What the Paralympic Games gave us

I was unsuccessful in my sustained attempts to get tickets for the Olympic Games of London 2012. I finally “settled for second best”, and got tickets to the Paralympic Games some three months ahead of them, and long before there was any indication of the excitement which they would bring. I had made the mistake of assuming that the Olympic Games would somehow be better than the Paralympic Games – big mistake! How wrong I was…

The Paralympic Games were not only spectacularly successful from a competitive perspective; looking beyond the competition results themselves, they gave us so much more.

Neil Crofts recently identified Ten things we have learnt from the Olympics on his excellent Making Mondays Magic blog. Thinking about my own experiences of being at the games, this is how I see it: Continue reading

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We are all different

The Paralympic Games of London 2012 have had a lasting effect on many of us, and much has been written and spoken about the “eye-opening” which we experienced. Many of us have been in complete awe of the competitors – we have watched in disbelief as “disabled” competitors have achieved the unimaginable.

Much has been discussed about prejudice, and how we individually react to disability. In a recent blog post, I suggested that “disability” was too negative a term, and proposed that “differently abled” would be more appropriate. I visited the Paralympic Games myself and was truly amazed by the achievements of these sportsmen and women, and have changed my view on this.

Matt Stutzman, born without arms, won the silver medal in archery at the Paralympic Games. He also holds the Guinness World Record for the longest shot – not by a disabled archer, but by anyone.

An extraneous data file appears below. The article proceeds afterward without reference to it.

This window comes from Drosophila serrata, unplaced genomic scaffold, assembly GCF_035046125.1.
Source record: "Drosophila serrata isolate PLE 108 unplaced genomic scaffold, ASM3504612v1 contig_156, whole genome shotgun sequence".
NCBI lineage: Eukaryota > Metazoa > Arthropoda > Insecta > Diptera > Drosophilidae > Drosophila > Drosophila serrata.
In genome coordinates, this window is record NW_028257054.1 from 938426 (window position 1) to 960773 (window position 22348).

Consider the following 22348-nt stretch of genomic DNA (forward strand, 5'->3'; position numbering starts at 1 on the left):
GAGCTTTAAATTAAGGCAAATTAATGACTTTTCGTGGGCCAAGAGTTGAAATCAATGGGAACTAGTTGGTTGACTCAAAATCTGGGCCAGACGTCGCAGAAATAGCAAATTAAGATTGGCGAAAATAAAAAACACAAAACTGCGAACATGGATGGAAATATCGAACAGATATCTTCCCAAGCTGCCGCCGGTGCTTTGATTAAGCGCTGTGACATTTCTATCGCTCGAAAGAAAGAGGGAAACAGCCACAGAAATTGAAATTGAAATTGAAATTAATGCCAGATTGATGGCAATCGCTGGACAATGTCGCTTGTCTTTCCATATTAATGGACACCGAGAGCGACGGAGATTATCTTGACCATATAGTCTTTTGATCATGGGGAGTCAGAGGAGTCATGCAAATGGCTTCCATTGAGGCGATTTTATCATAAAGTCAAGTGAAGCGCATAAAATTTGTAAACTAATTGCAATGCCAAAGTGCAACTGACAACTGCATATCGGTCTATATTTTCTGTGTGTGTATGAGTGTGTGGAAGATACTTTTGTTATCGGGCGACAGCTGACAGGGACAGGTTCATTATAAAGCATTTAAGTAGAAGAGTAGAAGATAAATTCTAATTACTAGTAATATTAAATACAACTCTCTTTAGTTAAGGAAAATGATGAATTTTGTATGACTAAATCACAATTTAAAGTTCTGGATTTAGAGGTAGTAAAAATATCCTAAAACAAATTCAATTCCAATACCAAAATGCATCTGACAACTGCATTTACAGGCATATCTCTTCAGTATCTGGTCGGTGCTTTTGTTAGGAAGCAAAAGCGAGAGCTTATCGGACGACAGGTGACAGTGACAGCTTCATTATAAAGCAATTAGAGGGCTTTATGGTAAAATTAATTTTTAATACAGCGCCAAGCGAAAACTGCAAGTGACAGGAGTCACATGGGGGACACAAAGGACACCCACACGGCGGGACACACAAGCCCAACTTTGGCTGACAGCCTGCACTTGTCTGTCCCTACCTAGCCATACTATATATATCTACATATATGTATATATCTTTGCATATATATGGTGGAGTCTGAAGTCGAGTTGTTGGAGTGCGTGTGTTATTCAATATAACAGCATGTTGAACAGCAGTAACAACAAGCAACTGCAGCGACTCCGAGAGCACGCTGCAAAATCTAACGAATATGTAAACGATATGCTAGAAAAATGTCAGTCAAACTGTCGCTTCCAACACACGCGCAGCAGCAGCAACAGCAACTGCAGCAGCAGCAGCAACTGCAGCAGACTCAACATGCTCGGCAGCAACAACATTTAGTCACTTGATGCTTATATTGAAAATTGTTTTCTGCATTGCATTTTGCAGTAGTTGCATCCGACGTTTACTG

Matt Stutzman, archer[Photo courtesy of The Daily Telegraph, AP]

He said “Around the athletes’ village people keep coming up to me and asking what sport I do. Most reckon I’m a swimmer. One guy thought I did basketball. That’s some idea, a guy with no arms playing basketball. When I say I’m an archer, they say, ‘So how do you shoot the bow?’ I say: ‘With my feet, doesn’t everybody?’Continue reading

“I’m a Team Player”

I visited the London 2012 Paralympic Games last week – what an eye-opener it was; what an absolute privilege it turned out to be.

I watched a 5-a-side football match between Turkey and France. I’m not a great football fan, and have never knowingly watched a 5-a-side match. But this was different; this was utterly compelling. Paralympic 5-a-side football is played by blind or partially-sighted players. To ensure a level playing field, all players wear eye masks; the ball has bells inside. The goalkeeper can be sighted. As the teams were led out onto the pitch at the start, I was struck by how they relied on each other – this was very much a team game.